NZ world champ Tom Walsh says ongoing protests from Ryan Crouser were 'bad form'
Shots fired. Tom Walsh doesn't do grudges, but the new king of the men's shot put world doesn't sweep things under the carpet either.
And New Zealand's history making athlete, in a brutally honest interview with Stuff from London, has labelled American Olympic champion Ryan Crouser's double post-competition protest at the IAAF World Championships as "bad form" and the wrong way to go about his first competition defeat in 2017.
Crouser, who had won all eight of his meets this season prior to the world championships, finished a disappointing sixth in London with a best legal throw of 21.20 metres – a whopping 1.45m off his season's best in the US in June, and 83cm behind Walsh's winning distance.
But he did protest, not once but twice, a red-flagged third-round throw of 22.31m that would, if legal, have won him the event. The only problem was that he seemed unprepared to accept no for an answer.
Crouser, along with compatriot and silver medallist Joe Kovacs (for a sixth-round red-flagged throw of 22.08m), lodged protests immediately after the competition concluded on Monday (NZT). Both were thrown out by IAAF officials soon after.
But then Crouser, via his US team, submitted a second protest that carried over into the next day and had still not been resolved until just before the medals were handed out at London's Olympic stadium.
That left Walsh, the first Kiwi male to make the podium at a world champs, let alone claim gold, and fellow medallists Kovacs and Croatia's Stipe Zunic not aware whether they were set to be handed the medals they had won on the day until just prior to heading out to the track.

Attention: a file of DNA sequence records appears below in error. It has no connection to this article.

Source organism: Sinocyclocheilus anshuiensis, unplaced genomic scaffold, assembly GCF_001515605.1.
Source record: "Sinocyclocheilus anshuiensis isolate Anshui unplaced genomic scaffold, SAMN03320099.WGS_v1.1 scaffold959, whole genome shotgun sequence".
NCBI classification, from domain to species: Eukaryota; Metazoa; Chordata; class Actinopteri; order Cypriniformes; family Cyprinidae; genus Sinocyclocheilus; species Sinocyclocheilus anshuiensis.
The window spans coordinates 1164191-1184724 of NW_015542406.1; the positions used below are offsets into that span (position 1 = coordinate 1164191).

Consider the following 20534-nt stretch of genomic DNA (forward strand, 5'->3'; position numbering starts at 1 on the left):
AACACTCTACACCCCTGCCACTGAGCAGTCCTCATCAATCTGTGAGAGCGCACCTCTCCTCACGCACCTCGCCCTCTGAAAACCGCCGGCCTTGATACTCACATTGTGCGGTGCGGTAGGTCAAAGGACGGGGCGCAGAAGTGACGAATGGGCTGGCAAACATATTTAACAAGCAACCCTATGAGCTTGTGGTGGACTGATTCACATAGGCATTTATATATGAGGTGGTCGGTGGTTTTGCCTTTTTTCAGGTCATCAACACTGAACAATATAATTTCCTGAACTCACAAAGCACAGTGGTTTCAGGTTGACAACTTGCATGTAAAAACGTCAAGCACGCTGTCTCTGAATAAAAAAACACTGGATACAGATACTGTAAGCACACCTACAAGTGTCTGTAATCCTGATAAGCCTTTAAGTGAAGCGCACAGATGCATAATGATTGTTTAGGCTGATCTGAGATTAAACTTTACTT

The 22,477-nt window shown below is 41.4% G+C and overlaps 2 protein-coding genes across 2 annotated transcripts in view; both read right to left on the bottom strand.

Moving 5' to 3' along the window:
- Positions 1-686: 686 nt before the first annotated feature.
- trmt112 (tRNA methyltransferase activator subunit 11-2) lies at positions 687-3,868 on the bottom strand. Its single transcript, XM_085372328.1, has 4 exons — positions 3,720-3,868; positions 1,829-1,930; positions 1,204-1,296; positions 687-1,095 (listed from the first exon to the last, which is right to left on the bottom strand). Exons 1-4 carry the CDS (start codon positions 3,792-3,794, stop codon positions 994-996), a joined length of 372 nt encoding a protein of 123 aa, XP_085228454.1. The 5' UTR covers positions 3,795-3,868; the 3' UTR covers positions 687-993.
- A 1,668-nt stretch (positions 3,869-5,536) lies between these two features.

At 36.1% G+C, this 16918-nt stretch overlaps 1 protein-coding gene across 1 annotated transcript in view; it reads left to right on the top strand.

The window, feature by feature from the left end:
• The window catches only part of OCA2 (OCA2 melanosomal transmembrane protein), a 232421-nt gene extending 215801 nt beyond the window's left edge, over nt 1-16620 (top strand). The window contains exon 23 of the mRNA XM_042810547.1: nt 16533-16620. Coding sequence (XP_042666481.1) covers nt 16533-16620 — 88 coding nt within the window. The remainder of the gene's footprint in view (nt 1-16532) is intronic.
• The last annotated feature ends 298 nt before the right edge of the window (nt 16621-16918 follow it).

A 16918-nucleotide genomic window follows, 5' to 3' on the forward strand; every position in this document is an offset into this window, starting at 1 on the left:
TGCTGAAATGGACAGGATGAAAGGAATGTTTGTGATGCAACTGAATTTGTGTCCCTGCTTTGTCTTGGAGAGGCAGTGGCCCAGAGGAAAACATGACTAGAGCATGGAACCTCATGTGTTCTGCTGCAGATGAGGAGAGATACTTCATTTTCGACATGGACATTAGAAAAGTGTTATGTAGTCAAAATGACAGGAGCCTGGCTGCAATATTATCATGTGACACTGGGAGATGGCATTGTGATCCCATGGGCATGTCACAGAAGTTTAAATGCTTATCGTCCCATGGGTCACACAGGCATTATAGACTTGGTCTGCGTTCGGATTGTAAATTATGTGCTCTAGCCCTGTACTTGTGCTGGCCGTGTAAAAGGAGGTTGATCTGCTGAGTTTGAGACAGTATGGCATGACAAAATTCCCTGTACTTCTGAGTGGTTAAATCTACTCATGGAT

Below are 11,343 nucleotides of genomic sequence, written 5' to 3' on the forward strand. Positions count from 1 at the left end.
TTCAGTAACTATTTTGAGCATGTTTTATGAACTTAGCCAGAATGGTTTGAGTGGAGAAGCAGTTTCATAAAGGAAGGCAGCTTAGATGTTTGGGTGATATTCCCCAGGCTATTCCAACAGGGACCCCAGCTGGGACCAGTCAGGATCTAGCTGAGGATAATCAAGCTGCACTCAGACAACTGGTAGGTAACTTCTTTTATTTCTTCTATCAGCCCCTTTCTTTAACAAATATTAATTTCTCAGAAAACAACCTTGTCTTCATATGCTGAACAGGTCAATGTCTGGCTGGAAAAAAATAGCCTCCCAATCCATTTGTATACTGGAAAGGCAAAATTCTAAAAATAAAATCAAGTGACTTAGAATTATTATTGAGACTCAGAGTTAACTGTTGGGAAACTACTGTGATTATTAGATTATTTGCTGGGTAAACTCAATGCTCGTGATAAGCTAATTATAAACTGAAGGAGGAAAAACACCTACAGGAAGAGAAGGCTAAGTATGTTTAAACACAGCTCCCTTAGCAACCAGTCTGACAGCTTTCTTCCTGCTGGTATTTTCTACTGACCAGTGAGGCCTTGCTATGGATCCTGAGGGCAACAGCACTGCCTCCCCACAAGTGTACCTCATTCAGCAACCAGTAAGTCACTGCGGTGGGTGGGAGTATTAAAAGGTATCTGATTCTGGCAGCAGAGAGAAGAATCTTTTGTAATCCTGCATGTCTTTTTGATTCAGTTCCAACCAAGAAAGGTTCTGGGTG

Walsh also revealed that he had been left stunned when Crouser turned up to the warmup area of the track in his full medal ceremony attire, which left the Kiwi unsure whether the American knew something he did not.
All in all the post-competition events have left somewhat of a sour taste for the amiable Timaru-based Christchurch athlete, and he made it abundantly clear that he felt Crouser had let himself down with his reaction to his first defeat in 2017.
"The thing that disappoints me is the way Crouser went about it," Walsh told stuff.co.nz from London, just before discovering he had competed with a groin tear that would not prevent him taking part in the business end of the Diamond League season.
"Joe took the answer that they gave him the first time, and was like, 'cool, they've made a decision, so that's that'.
"To be honest, if I was in their position I would have done the same. It (the call) was close.
"But the way Crouser went about it 24 hours afterwards, turning up to the warmup track just before our medal ceremony in his podium attire ... I saw him and was like, 'what' going on? Am I meant to know something?'
"It was just the wrong way to go about it, in my opinion, and I know a lot of other guys around the circuit think the same. In the medal ceremony room before we went out we still didn't know [what was happening].
"It wasn't only going to affect me, it was also going to affect Joe and Stipe who was winning his first ever medal (at a major championships), and that meant a hell of a lot to him."
Walsh hoped that it was a situation Crouser would learn from and one day accept he could have acted in a better fashion.
"Maybe he'll realise what he's done in a little bit of time, but I think it was just bad form. It's done now and we need to move on.
"I'm not going to hold a grudge. If he still wants to talk about it, I'm not going to talk about it. For me it's over and Ryan might figure out in a little bit of time that he acted not in the right way. Sometimes that takes longer for some people to realise than others."
Walsh said he had not spoken to Crouser since the event, but had heard from Kovacs.
"Joe was in the medal room with us and didn't like how they went about it ... he said 'look mate, this is what I did, this is why I did it', and we were 'that's all good mate'. Then he said about Crouser, that's not the right way to do it."
Walsh said the result was a "very weird" atmosphere in the medal room with so much uncertainty about.
"Usually it's very laid back and everyone is enjoying themselves. But no-one knew till we just about were on the podium ... and that was when we could enjoy it. And we did enjoy it from then on out."